What Fresh Hell Is This?

October 24, 2016

A Room Full Of Brass (A Concert And A Strike)

Sunday night, the lovely wife and I were lucky enough to attend a brass concert at the East Liberty Presbyterian Church.

As a result of their ongoing strike, the musicians of the Pittsburgh Symphony have instituted an ongoing series of concerts as part of a plan to reach out to a number of communities in the city.  Sunday night, the PSO's brass section was joined by friends from the Boston, National and Philadelphia orchestras.

BIG.  LOUD.  BRASS.

Here's the view from the band:


Not the world's biggest selfie (that would be found here) but the church was absolutely filled.  There were people watching from the choir loft.

The lovely wife and I are in that picture, by the way.  We're on the left about a quarter of the way up.  Can you see us?  No?  It's probably because there were so many people there.

That last sentence was a not-so-subtle message to the PSO management, by the way.  In case they didn't catch it, here's more of it for them: The yuge audience gave the brass players a standing ovation before the music even started.  That's how much support the musicians have. Thinking about the pre-performance standing O, I have to ask the symphony management  a question: has any music-loving community given you a standing ovation for your decisions to cut the musicians' pay and pensions and so on?  No?  Well, maybe that's something for you to think about.

Back to the concert.  It was amazing.  In the second half (just before the three serious kick-ass Gabrielli two-choir pieces) I realized just how rare it is for anyone on the planet to be in the same room with so many first-rate brass players.

And I say that because usually at a symphony concert there might be, depending on the piece, about a dozen or so brass players (3-4 trumpets, 4 horns, 3 trombones, and one tuba) on stage.  The number depends, of course, on the piece.  Mozart will have less, Mahler will have more.  And so on.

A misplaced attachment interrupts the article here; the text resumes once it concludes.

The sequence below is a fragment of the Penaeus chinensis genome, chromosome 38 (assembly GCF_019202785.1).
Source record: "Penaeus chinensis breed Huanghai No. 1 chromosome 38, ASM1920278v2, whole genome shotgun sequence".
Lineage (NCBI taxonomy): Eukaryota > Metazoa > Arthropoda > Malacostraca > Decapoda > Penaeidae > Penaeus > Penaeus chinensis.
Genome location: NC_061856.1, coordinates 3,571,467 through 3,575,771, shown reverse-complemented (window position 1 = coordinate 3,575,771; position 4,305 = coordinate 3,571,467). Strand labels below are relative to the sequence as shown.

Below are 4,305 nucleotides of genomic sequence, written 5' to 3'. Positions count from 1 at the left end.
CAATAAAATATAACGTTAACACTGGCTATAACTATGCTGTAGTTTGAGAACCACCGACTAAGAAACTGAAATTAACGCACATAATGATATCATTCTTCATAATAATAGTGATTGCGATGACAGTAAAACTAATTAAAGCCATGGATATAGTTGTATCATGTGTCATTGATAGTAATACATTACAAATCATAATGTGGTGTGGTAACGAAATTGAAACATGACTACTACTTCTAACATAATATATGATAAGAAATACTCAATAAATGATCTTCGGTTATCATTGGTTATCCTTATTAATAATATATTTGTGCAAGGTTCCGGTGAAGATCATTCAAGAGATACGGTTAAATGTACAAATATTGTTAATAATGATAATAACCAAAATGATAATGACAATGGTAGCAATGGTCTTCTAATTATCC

Last night, however, on the big pieces there was easily twice that number.  With or without a strike, how often does that happen?

After each piece, from the Copland fanfare (you know the one) that opened it to the Strauss fanfare that closed it, I found myself saying, "Holy crap, that was good."  Imagine this for a second: two dozen brass players, sitting at the narrow end of a 200 foot long long, 70 foot high, rock hard room.  Then they each take a deep brass-player breath begin to play, sometimes very very loudly.  The miracle of the evening is that none of the details of any of the pieces were lost to the room.  None of it sounded blatty or out of tune.  The soft parts were completely audible and the loud parts (and there were many) blended beautifully.  Amazing thing to hear.

These men and women knew what they were doing.  They knew how to play (and play well) in that room.  As I said, all issues of the strike aside, it was an amazing musical event on its own.

But there is a strike going on.  For their part the musicians are looking to protect the reputation of the orchestra as a world-class ensemble as opposed to what they fear it would end up being were they to accept management's hiring freeze and pay cut offer - a good regional orchestra.

From a great world-class orchestra to a good regional orchestra.  That's what's at stake.  And if management succeeds in modulating the PSO down surely other managements of other orchestras will try the same.

The classical musical world is watching.

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